The trust of the general public in government’s ability to protect the public’s health also is a critical requirement for responding to bioterrorism. Conducting and disseminating assessments of national and state preparedness will inform and reassure Americans about the public health system’s ability to protect their health and will help jurisdictions continuously improve and learn from the process of preparing for public health emergencies, including a possible smallpox virus release.

It is an unfortunate reality that bioterrorism continues to be a threat. Therefore, future programs to prepare for this type of low-likelihood, high-consequence event will be needed, and the lessons learned from the smallpox vaccination program may help to ensure successful implementation.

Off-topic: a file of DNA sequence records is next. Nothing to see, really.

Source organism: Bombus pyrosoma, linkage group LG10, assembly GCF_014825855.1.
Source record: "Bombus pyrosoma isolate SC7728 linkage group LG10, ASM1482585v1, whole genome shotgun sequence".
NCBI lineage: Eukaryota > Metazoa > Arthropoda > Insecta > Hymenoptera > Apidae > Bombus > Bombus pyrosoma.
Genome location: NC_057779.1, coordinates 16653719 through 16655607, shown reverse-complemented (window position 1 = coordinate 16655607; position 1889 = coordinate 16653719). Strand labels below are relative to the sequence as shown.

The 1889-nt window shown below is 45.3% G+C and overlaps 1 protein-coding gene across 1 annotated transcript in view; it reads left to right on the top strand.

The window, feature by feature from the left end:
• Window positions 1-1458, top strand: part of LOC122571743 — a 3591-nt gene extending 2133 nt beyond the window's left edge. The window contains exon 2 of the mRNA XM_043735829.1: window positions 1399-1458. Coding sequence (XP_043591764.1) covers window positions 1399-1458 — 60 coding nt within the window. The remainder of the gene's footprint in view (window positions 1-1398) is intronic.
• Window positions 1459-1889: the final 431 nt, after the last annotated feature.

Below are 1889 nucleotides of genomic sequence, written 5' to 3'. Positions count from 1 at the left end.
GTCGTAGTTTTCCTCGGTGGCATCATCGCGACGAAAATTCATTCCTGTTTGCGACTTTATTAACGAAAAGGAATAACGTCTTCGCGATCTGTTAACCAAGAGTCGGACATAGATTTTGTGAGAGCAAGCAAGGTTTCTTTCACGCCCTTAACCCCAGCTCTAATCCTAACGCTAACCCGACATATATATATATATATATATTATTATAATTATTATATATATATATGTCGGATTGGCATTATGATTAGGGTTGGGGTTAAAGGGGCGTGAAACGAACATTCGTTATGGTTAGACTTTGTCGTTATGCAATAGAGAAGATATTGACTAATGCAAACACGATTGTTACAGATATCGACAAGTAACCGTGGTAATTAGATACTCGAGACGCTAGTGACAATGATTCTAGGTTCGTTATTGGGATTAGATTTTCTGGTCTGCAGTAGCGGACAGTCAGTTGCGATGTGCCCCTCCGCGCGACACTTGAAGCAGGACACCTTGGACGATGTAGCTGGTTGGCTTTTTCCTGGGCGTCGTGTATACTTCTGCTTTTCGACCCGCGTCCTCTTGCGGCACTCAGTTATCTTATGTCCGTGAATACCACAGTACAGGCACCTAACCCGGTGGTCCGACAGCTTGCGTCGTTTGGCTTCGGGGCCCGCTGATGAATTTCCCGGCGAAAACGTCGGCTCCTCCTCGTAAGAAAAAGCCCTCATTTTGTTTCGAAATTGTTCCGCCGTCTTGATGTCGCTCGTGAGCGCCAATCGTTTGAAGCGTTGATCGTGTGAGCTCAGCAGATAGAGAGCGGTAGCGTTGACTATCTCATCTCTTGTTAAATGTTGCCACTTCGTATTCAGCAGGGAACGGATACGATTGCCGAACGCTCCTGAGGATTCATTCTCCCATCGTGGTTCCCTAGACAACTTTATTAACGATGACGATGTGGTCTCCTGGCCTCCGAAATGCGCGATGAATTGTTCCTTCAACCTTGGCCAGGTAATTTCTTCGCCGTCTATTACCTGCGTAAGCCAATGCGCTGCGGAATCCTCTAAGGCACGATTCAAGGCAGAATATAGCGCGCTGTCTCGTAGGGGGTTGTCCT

REFERENCES

Green L, Kreuter M. 1991. Health Promotion Planning: An Educational and Environmental Approach. Mountain View, California: Mayfield Publishing Company.


Nolan P. 2004. The choice of the public in public health policy and planning: the role of public judgment. Journal of Public Health Policy 25(2):209-210.



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